3. upload the result file to a known remote location (s3, google drive, dropbox), generally any kind of shared drive
@anshumanbh
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@anshumanbh anshumanbh commented Feb 14, 2017

@soltysh I don't want the file to be stored permanently. On every run, I just want to compare that result with the last result. So, the way I was thinking of doing this was committing to a github repository on every run and then doing a diff to see what changed. So, in order to do that, I just need to store the result temporarily somewhere so that I can access it to send it to Github. Make sense?

@soltysh
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@soltysh soltysh commented Feb 20, 2017

@anshumanbh perfectly clear, and still that doesn't fall into the category of side-car container. All you want to achieve is currently doable with what jobs provide.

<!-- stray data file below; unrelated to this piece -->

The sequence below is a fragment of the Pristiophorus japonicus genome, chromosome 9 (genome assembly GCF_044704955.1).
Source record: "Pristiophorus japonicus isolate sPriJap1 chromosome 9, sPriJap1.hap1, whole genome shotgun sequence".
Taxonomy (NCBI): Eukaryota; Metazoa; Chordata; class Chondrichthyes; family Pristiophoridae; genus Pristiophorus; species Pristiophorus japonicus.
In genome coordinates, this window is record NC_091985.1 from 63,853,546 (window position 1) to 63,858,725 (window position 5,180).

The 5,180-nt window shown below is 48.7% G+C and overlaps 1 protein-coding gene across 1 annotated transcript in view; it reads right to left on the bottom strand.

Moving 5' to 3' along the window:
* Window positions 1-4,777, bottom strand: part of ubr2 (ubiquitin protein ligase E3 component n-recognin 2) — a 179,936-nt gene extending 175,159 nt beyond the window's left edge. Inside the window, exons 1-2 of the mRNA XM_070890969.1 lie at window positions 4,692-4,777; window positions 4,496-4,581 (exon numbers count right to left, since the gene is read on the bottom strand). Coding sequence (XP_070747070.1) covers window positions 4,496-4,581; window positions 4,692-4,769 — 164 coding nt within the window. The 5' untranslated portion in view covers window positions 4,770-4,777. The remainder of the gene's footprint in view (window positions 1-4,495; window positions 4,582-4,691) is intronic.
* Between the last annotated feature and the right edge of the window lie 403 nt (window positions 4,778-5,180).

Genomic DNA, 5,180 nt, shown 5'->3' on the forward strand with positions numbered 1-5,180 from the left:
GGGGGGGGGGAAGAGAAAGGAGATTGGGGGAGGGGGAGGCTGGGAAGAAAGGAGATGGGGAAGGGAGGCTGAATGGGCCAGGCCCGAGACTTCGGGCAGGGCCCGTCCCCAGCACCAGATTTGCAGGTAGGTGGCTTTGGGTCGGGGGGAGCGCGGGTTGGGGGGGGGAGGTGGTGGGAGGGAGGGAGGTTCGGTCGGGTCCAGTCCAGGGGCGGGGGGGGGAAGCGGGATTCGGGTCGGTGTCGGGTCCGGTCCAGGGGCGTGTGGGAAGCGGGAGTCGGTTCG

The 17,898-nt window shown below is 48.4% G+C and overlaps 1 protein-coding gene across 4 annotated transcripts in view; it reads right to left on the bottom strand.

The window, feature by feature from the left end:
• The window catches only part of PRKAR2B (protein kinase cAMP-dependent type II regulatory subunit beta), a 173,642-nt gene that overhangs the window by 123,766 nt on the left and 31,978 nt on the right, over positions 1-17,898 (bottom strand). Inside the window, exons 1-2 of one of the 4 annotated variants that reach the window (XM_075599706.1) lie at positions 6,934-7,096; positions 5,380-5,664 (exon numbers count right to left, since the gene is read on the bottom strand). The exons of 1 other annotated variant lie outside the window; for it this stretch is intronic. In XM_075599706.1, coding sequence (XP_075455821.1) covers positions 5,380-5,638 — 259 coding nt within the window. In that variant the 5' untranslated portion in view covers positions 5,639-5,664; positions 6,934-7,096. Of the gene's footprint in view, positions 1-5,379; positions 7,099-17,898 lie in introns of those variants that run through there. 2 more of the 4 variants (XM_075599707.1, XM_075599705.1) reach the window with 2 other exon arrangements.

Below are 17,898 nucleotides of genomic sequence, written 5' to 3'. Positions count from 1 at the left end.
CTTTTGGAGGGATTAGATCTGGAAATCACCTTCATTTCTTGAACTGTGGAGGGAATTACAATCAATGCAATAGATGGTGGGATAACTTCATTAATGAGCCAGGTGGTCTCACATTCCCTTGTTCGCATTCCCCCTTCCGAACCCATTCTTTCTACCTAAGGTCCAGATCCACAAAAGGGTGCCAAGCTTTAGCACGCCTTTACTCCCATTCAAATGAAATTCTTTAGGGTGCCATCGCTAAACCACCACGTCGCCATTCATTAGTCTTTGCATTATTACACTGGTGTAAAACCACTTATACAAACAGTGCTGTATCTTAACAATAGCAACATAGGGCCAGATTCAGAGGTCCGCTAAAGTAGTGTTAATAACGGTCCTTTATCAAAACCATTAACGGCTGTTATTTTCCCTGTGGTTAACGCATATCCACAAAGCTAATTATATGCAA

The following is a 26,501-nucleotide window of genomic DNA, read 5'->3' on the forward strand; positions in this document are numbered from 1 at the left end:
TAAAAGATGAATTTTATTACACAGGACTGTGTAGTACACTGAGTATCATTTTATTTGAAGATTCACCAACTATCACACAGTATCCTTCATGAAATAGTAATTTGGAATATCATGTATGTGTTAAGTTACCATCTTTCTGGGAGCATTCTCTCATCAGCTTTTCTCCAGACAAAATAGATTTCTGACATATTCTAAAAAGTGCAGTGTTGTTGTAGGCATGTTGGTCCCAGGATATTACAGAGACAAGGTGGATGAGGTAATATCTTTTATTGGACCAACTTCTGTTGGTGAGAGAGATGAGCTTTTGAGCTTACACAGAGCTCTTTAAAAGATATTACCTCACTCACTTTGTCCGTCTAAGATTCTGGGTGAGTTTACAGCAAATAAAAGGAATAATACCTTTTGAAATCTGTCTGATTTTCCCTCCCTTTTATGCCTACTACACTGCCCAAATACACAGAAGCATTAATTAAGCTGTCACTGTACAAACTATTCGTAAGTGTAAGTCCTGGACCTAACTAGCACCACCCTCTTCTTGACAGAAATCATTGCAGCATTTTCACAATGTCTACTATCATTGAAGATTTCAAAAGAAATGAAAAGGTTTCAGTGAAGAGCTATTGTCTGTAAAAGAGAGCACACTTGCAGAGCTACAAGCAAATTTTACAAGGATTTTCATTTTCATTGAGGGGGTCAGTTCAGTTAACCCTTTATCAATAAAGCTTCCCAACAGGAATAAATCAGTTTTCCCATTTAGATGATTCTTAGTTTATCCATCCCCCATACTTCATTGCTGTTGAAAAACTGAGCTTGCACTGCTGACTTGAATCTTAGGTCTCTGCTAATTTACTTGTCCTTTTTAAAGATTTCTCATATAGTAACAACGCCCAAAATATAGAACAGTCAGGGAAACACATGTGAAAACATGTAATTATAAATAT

@anshumanbh
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@anshumanbh anshumanbh commented Feb 22, 2017

@soltysh so considering I want to go for option 3 from the list you suggested above, how would I go about implementing it?

The problem I am facing is that as soon as the job finishes, the container exits and I lose the file. If I don't have the file, how do I upload it to shared drive like S3/Google Drive/Dropbox? I can't modify the job's code to automatically upload it somewhere before it quits so unfortunately I would have to first run the job and then save the file somewhere..

@soltysh
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@soltysh soltysh commented Feb 23, 2017

If you can't modify job's code, you need to wrap it in such a way to be able to upload the file. If what you're working with is an image already just extend it with the copying code.

@anshumanbh
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@anshumanbh anshumanbh commented Feb 23, 2017

@soltysh yes, that makes sense. I could do that. However, the next question I have is - suppose I need to run multiple jobs (think about it as running different tools) and none of these tools have the uploading part built in them. So, now, I would have to build that wrapper and extend each one of those tools with the uploading part. Is there a way I can just write the wrapper/extension once and use it for all the tools?